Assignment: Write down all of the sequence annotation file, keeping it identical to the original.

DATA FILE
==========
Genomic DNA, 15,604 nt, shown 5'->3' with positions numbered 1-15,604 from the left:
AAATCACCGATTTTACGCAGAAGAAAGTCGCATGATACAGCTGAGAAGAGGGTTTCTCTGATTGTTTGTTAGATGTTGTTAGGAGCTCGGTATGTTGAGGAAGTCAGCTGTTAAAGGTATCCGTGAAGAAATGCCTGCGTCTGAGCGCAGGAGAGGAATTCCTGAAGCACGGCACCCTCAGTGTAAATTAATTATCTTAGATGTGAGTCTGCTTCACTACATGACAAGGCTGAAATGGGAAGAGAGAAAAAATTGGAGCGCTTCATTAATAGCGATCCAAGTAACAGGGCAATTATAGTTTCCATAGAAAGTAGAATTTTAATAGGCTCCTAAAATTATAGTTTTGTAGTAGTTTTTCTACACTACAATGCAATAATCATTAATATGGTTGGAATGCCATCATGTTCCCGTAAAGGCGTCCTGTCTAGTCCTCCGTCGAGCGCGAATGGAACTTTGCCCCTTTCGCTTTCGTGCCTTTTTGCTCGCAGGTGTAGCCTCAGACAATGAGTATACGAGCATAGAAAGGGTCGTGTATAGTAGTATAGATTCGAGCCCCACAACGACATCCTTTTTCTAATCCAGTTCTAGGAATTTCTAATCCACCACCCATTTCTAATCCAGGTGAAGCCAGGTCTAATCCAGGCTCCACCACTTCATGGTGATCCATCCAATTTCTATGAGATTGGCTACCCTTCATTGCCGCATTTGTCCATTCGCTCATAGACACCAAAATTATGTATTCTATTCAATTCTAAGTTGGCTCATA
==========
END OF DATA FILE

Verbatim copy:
Genomic DNA, 15,604 nt, shown 5'->3' with positions numbered 1-15,604 from the left:
AAATCACCGATTTTACGCAGAAGAAAGTCGCATGATACAGCTGAGAAGAGGGTTTCTCTGATTGTTTGTTAGATGTTGTTAGGAGCTCGGTATGTTGAGGAAGTCAGCTGTTAAAGGTATCCGTGAAGAAATGCCTGCGTCTGAGCGCAGGAGAGGAATTCCTGAAGCACGGCACCCTCAGTGTAAATTAATTATCTTAGATGTGAGTCTGCTTCACTACATGACAAGGCTGAAATGGGAAGAGAGAAAAAATTGGAGCGCTTCATTAATAGCGATCCAAGTAACAGGGCAATTATAGTTTCCATAGAAAGTAGAATTTTAATAGGCTCCTAAAATTATAGTTTTGTAGTAGTTTTTCTACACTACAATGCAATAATCATTAATATGGTTGGAATGCCATCATGTTCCCGTAAAGGCGTCCTGTCTAGTCCTCCGTCGAGCGCGAATGGAACTTTGCCCCTTTCGCTTTCGTGCCTTTTTGCTCGCAGGTGTAGCCTCAGACAATGAGTATACGAGCATAGAAAGGGTCGTGTATAGTAGTATAGATTCGAGCCCCACAACGACATCCTTTTTCTAATCCAGTTCTAGGAATTTCTAATCCACCACCCATTTCTAATCCAGGTGAAGCCAGGTCTAATCCAGGCTCCACCACTTCATGGTGATCCATCCAATTTCTATGAGATTGGCTACCCTTCATTGCCGCATTTGTCCATTCGCTCATAGACACCAAAATTATGTATTCTATTCAATTCTAAGTTGGCTCATA